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VMI
 


Vascular Medicine Institute
University of Pittsburgh
BST E1240
200 Lothrop Street
Pittsburgh, PA 15261
Phone: 412-383-5853
Fax: 412-648-5980

Samit Ghosh, PhD

 

Samit Ghosh

 

Samit Ghosh, PhD

Research Assistant Professor of Medicine,
Division of Hematology/Ocology

E1200-8B BST
200 Lothrop Street
Pittsburgh, PA 15261

Phone: 412-648-9427
Email: sag130@pitt.edu


Ofori-Acquah Lab

Mentor: Pittsburgh Intensive Training in Hematology Research

   

Bio

Dr. Samit Ghosh is a biomedical research scientist, primarily trained in disease biology of animal model systems. Dr. Ghosh holds a PhD in Cancer Biology from Jadavpur University in India. As a research fellow in Chittaranjan National Cancer Institute in India, he investigated the preventive efficacy of dietary ingredients during carcinogenesis in animal models. During his postdoctoral training in University of Texas Health Science Center at Tyler, Dr. Ghosh made significant contributions in understanding the clearance of coagulation factors from circulation. He was the first to discover ligand binding of clotting factor FVII(a) to endothelial protein C receptor (EPCR), providing critical knowledge to improve treatment efficacy of bleeding disorders, like hemophilia. He joined Aflac Cancer and Blood Disorder Center at Emory University as a postdoctoral scientist, when he investigated pathobiology of pulmonary complications in sickle cell disease. His research involved identifying the role of extracellular heme causing acute lung injury in sickle transgenic mice. Currently he serves as a junior faculty in Heart, Lung and Blood Vascular Medicine Institute in the Department of Medicine at the University of Pittsburgh.


Research Interests

Dr. Ghosh’s research goal is to delineate a translational pathway and to design platforms to expedite repair and regenerative therapeutics for the treatment of pulmonary complications of sickle cell disease (SCD). He investigates the underlying mechanisms that lead to acute or chronic pulmonary complications of SCD. His research involves two major components of SCD. One is to determine the role of TLR4 signaling and vascular adhesion machinery in the development of Acute Chest Syndrome in SCD. The other component is to define Nrf2 regulated redox mechanisms that can be targeted therapeutically to prevent chronic disease progression leading to end organ damage in SCD. His research could provide a solid foundation identifying precision drugs for protection and/or attenuation of acute and chronic lung complications in SCD. In addition, his studies offer the potential of identifying the sub-group of SCD patients at higher risk of end-organ damage, who will be more suitable for high-risk experimental therapy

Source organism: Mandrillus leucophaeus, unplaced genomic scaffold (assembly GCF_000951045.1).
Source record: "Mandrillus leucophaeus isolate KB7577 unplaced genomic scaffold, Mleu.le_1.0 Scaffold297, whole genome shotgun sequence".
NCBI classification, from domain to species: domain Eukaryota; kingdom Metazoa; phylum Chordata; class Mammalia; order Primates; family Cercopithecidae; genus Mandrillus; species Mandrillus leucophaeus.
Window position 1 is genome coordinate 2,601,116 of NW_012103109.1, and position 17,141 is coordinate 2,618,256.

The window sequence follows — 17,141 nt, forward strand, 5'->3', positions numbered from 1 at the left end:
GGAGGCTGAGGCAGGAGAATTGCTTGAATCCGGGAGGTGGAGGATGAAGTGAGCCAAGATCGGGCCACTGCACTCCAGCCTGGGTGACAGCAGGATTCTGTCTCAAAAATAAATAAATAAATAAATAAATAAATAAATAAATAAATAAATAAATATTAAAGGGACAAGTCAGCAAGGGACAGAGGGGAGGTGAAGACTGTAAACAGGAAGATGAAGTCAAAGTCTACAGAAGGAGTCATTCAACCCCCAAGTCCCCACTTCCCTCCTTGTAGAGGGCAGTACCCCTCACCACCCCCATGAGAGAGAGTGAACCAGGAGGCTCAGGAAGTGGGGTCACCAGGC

Education

PhD, Chittaranjan National Cancer Institute, Jadavpur University, India, 2005.
MSc, University of Burdwan, India, 1999.


Training

Postdoctoral Associate, University of Texas Health Science Center at Tyler, TX, 2005.
Postdoctoral Fellow, Emory University, Atlanta, GA 2008.


Publications

Green M, Akinsami I, Lin A, Banton S, Ghosh S, Chen B, Platt M, Osunkwo I, Ofori-Acquah S, Guldberg R, Barabino G (2015) Microarchitectural and mechanical characterization of the sickle bone. J Mech Behav Biomed Mater. 24(48): 220 - 228.

Manci EA, Capers PL, Archer DA, Pitts A, Ghosh S, Patrickson J, Titford ME, Ofori-Acquah S, Hibbert J (2014) High protein diet attenuates histopathologic organ damage and vascular leakage in transgenic murine model of sickle cell anemia. Exp Biol Med (Maywood). 239(8): 966 - 974.

Ghosh S, Adisa O, Chappa P, Tan F, Jackson KA, Archer DR, Ofori-Acquah SF (2013) Extracellular hemin crisis triggers acute chest syndrome in sickle mice. Journal of Clinical Investigation, 123(11): 4809 – 20.

Adisa OA, Hu Y, Ghosh S, Aryee D, Osunkwo I, Ofori-Acquah SF (2013) Association between plasma free haem and incidence of vaso-occlusive episodes and acute chest syndrome in children with sickle cell disease. Br J Haematol. 162(5):702-5.

Ghosh S, Tan F, Ofori-Acquah SF (2012) Spatiotemporal dysfunction of the vascular permeability barrier in transgenic mice with sickle cell disease. Anemia. 2012:582018.

Ghosh S, Tan F, Yu T, Li Y, Adisa O, Mosunjac M, Ofori-Acquah SF (2011) Global gene expression profiling of endothelium exposed to heme reveals an organ-specific induction of cytoprotective enzymes in sickle cell disease. PLoS One. 31;6(3):e18399.